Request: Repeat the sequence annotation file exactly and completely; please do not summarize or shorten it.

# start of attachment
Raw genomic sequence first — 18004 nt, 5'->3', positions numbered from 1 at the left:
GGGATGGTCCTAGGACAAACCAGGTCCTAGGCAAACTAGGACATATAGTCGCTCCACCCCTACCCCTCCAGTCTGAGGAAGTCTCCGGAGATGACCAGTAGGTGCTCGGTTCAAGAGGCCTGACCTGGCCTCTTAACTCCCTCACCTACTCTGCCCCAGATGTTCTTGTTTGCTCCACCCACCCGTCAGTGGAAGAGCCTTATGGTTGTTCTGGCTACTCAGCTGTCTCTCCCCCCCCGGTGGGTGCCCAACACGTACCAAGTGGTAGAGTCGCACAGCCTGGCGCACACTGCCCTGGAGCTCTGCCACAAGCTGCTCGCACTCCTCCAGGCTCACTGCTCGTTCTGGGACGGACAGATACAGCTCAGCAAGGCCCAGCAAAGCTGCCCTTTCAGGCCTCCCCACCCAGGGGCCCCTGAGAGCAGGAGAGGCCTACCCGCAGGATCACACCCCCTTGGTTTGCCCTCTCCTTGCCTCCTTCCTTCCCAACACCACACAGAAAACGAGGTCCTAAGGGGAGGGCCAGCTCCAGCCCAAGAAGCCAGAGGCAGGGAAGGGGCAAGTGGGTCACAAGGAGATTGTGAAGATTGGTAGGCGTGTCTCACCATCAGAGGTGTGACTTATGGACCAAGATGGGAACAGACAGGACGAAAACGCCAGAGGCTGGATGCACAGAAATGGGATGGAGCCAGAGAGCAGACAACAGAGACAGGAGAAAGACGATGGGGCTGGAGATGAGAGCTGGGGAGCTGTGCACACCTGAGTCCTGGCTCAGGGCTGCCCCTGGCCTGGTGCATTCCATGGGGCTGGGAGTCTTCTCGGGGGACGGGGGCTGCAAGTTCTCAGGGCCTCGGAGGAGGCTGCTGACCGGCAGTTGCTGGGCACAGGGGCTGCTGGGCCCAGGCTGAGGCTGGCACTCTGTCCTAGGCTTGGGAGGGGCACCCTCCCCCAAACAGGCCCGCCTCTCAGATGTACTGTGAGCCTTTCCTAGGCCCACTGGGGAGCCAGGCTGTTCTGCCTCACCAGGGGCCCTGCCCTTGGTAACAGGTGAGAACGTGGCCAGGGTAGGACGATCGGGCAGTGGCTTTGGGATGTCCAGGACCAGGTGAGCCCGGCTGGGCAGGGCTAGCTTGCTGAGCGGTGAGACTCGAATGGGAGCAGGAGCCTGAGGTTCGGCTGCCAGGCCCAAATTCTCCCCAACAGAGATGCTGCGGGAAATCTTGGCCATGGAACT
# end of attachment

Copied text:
Raw genomic sequence first — 18004 nt, 5'->3', positions numbered from 1 at the left:
GGGATGGTCCTAGGACAAACCAGGTCCTAGGCAAACTAGGACATATAGTCGCTCCACCCCTACCCCTCCAGTCTGAGGAAGTCTCCGGAGATGACCAGTAGGTGCTCGGTTCAAGAGGCCTGACCTGGCCTCTTAACTCCCTCACCTACTCTGCCCCAGATGTTCTTGTTTGCTCCACCCACCCGTCAGTGGAAGAGCCTTATGGTTGTTCTGGCTACTCAGCTGTCTCTCCCCCCCCGGTGGGTGCCCAACACGTACCAAGTGGTAGAGTCGCACAGCCTGGCGCACACTGCCCTGGAGCTCTGCCACAAGCTGCTCGCACTCCTCCAGGCTCACTGCTCGTTCTGGGACGGACAGATACAGCTCAGCAAGGCCCAGCAAAGCTGCCCTTTCAGGCCTCCCCACCCAGGGGCCCCTGAGAGCAGGAGAGGCCTACCCGCAGGATCACACCCCCTTGGTTTGCCCTCTCCTTGCCTCCTTCCTTCCCAACACCACACAGAAAACGAGGTCCTAAGGGGAGGGCCAGCTCCAGCCCAAGAAGCCAGAGGCAGGGAAGGGGCAAGTGGGTCACAAGGAGATTGTGAAGATTGGTAGGCGTGTCTCACCATCAGAGGTGTGACTTATGGACCAAGATGGGAACAGACAGGACGAAAACGCCAGAGGCTGGATGCACAGAAATGGGATGGAGCCAGAGAGCAGACAACAGAGACAGGAGAAAGACGATGGGGCTGGAGATGAGAGCTGGGGAGCTGTGCACACCTGAGTCCTGGCTCAGGGCTGCCCCTGGCCTGGTGCATTCCATGGGGCTGGGAGTCTTCTCGGGGGACGGGGGCTGCAAGTTCTCAGGGCCTCGGAGGAGGCTGCTGACCGGCAGTTGCTGGGCACAGGGGCTGCTGGGCCCAGGCTGAGGCTGGCACTCTGTCCTAGGCTTGGGAGGGGCACCCTCCCCCAAACAGGCCCGCCTCTCAGATGTACTGTGAGCCTTTCCTAGGCCCACTGGGGAGCCAGGCTGTTCTGCCTCACCAGGGGCCCTGCCCTTGGTAACAGGTGAGAACGTGGCCAGGGTAGGACGATCGGGCAGTGGCTTTGGGATGTCCAGGACCAGGTGAGCCCGGCTGGGCAGGGCTAGCTTGCTGAGCGGTGAGACTCGAATGGGAGCAGGAGCCTGAGGTTCGGCTGCCAGGCCCAAATTCTCCCCAACAGAGATGCTGCGGGAAATCTTGGCCATGGAACT